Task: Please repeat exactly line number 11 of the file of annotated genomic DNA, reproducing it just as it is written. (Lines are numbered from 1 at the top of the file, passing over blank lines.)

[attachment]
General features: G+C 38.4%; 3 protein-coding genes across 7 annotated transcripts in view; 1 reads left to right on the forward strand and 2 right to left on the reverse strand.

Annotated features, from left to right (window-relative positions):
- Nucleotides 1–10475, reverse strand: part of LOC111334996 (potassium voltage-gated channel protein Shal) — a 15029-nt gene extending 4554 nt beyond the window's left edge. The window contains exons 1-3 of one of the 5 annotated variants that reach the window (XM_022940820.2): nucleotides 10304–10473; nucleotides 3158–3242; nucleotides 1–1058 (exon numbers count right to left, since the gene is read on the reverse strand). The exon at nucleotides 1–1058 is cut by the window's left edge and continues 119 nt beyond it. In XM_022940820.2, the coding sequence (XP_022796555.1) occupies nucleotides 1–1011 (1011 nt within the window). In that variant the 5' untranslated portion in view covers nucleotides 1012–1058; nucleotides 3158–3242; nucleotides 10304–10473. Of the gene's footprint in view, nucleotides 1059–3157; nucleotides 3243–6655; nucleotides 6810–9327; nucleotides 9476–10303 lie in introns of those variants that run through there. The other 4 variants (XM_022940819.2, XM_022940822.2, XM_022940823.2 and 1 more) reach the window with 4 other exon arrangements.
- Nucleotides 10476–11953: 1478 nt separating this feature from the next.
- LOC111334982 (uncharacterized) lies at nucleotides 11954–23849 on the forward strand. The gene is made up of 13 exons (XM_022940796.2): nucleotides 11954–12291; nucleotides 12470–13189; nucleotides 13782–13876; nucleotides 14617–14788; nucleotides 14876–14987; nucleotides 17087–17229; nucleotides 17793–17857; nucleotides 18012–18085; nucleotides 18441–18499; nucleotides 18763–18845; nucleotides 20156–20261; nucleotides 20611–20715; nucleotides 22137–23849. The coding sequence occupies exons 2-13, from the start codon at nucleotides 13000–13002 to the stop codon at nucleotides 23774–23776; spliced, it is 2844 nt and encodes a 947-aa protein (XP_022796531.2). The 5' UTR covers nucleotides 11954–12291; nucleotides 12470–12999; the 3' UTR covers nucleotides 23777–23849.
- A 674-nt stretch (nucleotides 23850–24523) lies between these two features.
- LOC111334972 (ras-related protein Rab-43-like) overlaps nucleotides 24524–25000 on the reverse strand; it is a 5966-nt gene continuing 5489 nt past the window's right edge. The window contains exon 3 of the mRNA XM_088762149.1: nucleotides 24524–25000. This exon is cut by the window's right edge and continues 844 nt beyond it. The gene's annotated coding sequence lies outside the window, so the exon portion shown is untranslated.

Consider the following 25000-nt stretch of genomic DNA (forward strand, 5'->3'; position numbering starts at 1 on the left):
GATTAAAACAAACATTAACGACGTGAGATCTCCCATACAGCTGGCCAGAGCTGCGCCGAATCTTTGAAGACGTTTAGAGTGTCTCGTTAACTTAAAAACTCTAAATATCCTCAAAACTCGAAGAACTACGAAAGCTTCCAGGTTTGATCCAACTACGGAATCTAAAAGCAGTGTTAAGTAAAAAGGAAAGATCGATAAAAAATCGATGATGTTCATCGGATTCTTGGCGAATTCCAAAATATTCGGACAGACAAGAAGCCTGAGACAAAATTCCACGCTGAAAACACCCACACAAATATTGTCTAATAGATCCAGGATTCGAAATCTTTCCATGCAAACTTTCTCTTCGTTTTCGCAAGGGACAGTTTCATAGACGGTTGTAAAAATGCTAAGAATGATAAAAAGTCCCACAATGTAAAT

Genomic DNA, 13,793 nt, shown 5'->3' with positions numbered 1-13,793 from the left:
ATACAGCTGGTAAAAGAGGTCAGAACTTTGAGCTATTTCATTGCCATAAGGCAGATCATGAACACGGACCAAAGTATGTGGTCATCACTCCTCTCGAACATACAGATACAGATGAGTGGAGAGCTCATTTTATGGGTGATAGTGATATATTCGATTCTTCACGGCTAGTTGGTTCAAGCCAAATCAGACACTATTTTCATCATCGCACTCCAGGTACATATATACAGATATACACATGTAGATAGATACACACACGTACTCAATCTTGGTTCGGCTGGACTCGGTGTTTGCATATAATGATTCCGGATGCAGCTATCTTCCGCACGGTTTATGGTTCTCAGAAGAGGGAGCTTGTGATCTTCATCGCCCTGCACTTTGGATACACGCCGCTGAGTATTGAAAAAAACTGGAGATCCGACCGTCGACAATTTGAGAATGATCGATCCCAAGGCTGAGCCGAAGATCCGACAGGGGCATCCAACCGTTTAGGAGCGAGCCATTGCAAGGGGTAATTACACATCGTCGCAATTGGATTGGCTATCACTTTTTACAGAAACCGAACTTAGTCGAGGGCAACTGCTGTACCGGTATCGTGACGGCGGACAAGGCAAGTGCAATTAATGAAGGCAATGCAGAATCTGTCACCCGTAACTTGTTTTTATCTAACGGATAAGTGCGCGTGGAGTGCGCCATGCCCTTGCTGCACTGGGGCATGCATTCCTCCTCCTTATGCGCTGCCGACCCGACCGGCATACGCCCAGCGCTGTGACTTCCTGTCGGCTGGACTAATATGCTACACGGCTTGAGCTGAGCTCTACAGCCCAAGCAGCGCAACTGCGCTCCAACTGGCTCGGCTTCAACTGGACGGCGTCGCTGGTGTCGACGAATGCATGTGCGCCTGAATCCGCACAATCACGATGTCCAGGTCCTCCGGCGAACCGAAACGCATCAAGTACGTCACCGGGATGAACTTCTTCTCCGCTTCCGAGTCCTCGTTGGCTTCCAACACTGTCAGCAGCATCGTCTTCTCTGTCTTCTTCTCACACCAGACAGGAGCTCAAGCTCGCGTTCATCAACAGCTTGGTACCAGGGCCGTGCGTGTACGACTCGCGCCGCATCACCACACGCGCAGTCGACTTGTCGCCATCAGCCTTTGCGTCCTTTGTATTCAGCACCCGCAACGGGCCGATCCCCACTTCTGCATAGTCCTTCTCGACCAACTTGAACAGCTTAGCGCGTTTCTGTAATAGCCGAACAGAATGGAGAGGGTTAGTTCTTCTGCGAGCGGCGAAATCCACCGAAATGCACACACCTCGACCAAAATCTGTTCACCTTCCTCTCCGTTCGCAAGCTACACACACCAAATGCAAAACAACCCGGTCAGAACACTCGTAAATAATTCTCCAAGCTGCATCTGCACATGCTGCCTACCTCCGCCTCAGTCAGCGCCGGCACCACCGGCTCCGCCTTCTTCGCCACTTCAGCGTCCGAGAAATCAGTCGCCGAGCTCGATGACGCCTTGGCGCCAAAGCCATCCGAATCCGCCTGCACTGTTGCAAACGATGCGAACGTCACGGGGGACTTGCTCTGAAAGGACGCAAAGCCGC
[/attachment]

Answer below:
ATACAGCTGGTAAAAGAGGTCAGAACTTTGAGCTATTTCATTGCCATAAGGCAGATCATGAACACGGACCAAAGTATGTGGTCATCACTCCTCTCGAACATACAGATACAGATGAGTGGAGAGCTCATTTTATGGGTGATAGTGATATATTCGATTCTTCACGGCTAGTTGGTTCAAGCCAAATCAGACACTATTTTCATCATCGCACTCCAGGTACATATATACAGATATACACATGTAGATAGATACACACACGTACTCAATCTTGGTTCGGCTGGACTCGGTGTTTGCATATAATGATTCCGGATGCAGCTATCTTCCGCACGGTTTATGGTTCTCAGAAGAGGGAGCTTGTGATCTTCATCGCCCTGCACTTTGGATACACGCCGCTGAGTATTGAAAAAAACTGGAGATCCGACCGTCGACAATTTGAGAATGATCGATCCCAAGGCTGAGCCGAAGATCCGACAGGGGCATCCAACCGTTTAGGAGCGAGCCATTGCAAGGGGTAATTACACATCGTCGCAATTGGATTGGCTATCACTTTTTACAGAAACCGAACTTAGTCGAGGGCAACTGCTGTACCGGTATCGTGACGGCGGACAAGGCAAGTGCAATTAATGAAGGCAATGCAGAATCTGTCACCCGTAACTTGTTTTTATCTAACGGATAAGTGCGCGTGGAGTGCGCCATGCCCTTGCTGCACTGGGGCATGCATTCCTCCTCCTTATGCGCTGCCGACCCGACCGGCATACGCCCAGCGCTGTGACTTCCTGTCGGCTGGACTAATATGCTACACGGCTTGAGCTGAGCTCTACAGCCCAAGCAGCGCAACTGCGCTCCAACTGGCTCGGCTTCAACTGGACGGCGTCGCTGGTGTCGACGAATGCATGTGCGCCTGAATCCGCACAATCACGATGTCCAGGTCCTCCGGCGAACCGAAACGCATCAAGTACGTCACCGGGATGAACTTCTTCTCCGCTTCCGAGTCCTCGTTGGCTTCCAACACTGTCAGCAGCATCGTCTTCTCTGTCTTCTTCTCACACCAGACAGGAGCTCAAGCTCGCGTTCATCAACAGCTTGGTACCAGGGCCGTGCGTGTACGACTCGCGCCGCATCACCACACGCGCAGTCGACTTGTCGCCATCAGCCTTTGCGTCCTTTGTATTCAGCACCCGCAACGGGCCGATCCCCACTTCTGCATAGTCCTTCTCGACCAACTTGAACAGCTTAGCGCGTTTCTGTAATAGCCGAACAGAATGGAGAGGGTTAGTTCTTCTGCGAGCGGCGAAATCCACCGAAATGCACACACCTCGACCAAAATCTGTTCACCTTCCTCTCCGTTCGCAAGCTACACACACCAAATGCAAAACAACCCGGTCAGAACACTCGTAAATAATTCTCCAAGCTGCATCTGCACATGCTGCCTACCTCCGCCTCAGTCAGCGCCGGCACCACCGGCTCCGCCTTCTTCGCCACTTCAGCGTCCGAGAAATCAGTCGCCGAGCTCGATGACGCCTTGGCGCCAAAGCCATCCGAATCCGCCTGCACTGTTGCAAACGATGCGAACGTCACGGGGGACTTGCTCTGAAAGGACGCAAAGCCGC